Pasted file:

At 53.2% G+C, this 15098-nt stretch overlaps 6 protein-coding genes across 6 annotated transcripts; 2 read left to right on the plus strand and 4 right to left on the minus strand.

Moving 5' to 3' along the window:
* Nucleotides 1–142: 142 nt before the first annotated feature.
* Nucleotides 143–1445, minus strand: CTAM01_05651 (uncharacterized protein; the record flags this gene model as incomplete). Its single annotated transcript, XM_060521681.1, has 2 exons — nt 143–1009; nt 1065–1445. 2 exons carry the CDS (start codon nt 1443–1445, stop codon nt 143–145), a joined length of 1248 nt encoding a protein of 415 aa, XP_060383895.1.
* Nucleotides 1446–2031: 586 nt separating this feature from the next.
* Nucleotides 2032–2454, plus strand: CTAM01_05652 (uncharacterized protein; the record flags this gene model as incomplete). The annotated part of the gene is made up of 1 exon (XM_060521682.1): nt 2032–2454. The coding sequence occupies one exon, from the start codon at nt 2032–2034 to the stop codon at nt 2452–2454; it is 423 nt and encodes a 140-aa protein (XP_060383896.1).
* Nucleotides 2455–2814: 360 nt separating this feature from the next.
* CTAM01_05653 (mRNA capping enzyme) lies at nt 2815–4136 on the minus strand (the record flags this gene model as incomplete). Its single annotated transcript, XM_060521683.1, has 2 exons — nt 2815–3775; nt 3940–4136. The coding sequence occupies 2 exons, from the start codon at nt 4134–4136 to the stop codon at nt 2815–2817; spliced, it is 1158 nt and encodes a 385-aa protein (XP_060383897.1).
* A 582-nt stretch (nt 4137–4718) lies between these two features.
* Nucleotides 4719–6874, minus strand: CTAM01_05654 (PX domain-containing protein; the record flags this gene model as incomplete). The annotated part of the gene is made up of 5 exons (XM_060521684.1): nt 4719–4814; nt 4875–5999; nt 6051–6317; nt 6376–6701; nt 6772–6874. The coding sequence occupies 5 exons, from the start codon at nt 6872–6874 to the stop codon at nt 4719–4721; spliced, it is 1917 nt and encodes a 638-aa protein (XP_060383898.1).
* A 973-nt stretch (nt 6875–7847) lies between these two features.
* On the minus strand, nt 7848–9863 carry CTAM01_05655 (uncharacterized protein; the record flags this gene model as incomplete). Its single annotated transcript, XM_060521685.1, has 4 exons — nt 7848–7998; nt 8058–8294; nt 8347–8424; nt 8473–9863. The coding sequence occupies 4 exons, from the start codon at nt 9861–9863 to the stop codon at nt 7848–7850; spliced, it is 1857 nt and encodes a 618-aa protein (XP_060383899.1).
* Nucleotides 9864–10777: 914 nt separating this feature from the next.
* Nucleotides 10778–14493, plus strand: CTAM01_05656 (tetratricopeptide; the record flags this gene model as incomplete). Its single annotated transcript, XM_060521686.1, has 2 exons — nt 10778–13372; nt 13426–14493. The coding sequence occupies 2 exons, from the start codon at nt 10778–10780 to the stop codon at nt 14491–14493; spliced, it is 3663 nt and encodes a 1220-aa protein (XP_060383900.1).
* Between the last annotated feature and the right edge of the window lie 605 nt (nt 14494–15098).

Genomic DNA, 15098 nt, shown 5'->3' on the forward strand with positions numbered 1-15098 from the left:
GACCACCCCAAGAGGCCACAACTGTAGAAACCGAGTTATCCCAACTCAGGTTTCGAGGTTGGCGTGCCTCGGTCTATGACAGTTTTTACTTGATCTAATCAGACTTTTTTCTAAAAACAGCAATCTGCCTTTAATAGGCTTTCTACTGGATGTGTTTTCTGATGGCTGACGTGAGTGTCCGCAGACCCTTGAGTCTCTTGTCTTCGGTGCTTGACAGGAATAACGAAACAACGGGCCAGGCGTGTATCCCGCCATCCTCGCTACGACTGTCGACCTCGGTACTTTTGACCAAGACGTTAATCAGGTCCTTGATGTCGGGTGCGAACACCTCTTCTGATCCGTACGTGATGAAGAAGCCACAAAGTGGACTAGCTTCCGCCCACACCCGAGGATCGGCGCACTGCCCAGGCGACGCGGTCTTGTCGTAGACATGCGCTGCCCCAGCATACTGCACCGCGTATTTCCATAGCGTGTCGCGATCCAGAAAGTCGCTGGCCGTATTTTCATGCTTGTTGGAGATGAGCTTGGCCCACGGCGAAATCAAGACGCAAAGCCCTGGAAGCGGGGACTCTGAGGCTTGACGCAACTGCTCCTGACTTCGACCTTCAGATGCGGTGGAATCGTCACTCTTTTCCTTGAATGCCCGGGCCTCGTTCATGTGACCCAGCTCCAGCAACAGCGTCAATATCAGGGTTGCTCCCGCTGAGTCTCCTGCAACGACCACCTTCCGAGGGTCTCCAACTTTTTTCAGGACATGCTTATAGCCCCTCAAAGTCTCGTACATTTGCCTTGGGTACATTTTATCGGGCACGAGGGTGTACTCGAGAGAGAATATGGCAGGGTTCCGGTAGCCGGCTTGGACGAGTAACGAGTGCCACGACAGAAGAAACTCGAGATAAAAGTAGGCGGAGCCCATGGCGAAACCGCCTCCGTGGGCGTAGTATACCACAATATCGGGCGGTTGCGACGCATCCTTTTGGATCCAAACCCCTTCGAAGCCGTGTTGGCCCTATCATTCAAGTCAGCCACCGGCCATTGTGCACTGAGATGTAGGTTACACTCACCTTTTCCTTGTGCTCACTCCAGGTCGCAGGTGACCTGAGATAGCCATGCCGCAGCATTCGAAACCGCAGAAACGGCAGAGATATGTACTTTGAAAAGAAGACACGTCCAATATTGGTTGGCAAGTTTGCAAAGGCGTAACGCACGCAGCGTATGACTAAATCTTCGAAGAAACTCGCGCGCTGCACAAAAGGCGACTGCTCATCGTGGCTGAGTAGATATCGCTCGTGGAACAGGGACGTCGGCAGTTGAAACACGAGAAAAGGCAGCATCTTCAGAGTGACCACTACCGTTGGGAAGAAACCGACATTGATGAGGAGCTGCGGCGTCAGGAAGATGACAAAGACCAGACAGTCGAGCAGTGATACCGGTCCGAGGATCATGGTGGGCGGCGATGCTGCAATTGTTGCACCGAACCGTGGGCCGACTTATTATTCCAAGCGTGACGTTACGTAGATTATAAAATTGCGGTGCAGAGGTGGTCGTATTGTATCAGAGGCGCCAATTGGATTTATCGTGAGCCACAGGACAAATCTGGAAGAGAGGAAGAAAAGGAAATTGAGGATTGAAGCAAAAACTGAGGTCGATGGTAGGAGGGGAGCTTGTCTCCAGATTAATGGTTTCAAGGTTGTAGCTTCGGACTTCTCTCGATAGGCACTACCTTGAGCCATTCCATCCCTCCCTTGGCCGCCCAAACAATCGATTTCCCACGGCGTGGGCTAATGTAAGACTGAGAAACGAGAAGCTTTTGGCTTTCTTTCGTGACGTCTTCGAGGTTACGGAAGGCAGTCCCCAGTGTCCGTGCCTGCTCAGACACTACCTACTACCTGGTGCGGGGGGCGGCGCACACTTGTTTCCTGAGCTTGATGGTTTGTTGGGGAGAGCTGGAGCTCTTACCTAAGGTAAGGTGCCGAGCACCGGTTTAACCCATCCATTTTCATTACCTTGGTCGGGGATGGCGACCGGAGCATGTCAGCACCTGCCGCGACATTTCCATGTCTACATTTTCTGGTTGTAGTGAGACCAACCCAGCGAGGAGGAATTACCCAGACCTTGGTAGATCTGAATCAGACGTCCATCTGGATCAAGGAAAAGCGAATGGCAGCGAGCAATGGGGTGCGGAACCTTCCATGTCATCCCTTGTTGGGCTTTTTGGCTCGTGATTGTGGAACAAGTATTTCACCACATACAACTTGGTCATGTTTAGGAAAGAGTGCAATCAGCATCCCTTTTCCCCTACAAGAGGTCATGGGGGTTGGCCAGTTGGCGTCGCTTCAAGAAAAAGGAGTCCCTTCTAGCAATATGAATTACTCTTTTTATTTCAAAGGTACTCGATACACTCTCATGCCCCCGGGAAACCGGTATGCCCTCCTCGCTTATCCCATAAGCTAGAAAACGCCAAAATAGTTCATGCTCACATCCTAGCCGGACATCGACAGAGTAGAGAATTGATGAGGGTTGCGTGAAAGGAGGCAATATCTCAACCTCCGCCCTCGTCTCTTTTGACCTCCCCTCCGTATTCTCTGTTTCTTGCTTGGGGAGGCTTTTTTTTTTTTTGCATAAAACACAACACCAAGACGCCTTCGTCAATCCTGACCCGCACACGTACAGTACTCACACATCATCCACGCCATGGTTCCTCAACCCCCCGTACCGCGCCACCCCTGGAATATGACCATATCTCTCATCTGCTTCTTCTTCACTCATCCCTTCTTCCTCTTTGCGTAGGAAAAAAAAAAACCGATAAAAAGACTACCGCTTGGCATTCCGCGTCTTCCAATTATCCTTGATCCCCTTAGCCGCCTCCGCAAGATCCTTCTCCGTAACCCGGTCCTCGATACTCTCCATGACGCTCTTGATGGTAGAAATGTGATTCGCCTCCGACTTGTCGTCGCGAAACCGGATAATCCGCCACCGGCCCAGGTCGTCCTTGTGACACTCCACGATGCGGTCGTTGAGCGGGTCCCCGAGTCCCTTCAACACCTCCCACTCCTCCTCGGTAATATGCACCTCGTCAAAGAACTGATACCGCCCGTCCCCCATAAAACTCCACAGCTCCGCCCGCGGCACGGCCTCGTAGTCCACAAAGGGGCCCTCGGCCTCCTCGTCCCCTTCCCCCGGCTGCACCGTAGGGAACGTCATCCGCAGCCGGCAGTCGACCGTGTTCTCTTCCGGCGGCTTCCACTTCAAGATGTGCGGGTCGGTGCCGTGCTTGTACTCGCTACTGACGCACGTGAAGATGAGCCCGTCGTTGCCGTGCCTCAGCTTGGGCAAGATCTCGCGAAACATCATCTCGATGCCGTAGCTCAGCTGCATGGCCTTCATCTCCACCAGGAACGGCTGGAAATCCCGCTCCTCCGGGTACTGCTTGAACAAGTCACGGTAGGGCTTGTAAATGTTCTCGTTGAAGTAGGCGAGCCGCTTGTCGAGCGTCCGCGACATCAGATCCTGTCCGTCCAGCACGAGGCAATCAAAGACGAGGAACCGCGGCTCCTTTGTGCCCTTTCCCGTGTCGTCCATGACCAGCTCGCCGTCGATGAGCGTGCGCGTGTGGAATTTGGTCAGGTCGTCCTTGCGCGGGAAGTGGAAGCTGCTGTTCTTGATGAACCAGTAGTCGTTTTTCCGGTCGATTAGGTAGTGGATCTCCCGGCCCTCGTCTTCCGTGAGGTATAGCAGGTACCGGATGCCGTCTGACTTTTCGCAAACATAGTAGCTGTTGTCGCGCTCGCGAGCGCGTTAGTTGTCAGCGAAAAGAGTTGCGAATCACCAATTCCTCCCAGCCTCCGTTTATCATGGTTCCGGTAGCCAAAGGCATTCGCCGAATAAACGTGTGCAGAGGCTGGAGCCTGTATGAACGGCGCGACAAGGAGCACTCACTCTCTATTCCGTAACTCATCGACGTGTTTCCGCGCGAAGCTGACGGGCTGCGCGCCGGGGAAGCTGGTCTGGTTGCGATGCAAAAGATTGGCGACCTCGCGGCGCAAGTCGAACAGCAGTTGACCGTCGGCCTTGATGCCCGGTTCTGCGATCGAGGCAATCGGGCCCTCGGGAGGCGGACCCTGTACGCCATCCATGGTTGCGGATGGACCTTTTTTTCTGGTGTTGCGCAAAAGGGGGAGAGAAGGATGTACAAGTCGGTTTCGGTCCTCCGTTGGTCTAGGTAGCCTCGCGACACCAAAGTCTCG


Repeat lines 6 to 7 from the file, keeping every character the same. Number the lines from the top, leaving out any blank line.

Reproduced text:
* Nucleotides 2032–2454, plus strand: CTAM01_05652 (uncharacterized protein; the record flags this gene model as incomplete). The annotated part of the gene is made up of 1 exon (XM_060521682.1): nt 2032–2454. The coding sequence occupies one exon, from the start codon at nt 2032–2034 to the stop codon at nt 2452–2454; it is 423 nt and encodes a 140-aa protein (XP_060383896.1).
* Nucleotides 2455–2814: 360 nt separating this feature from the next.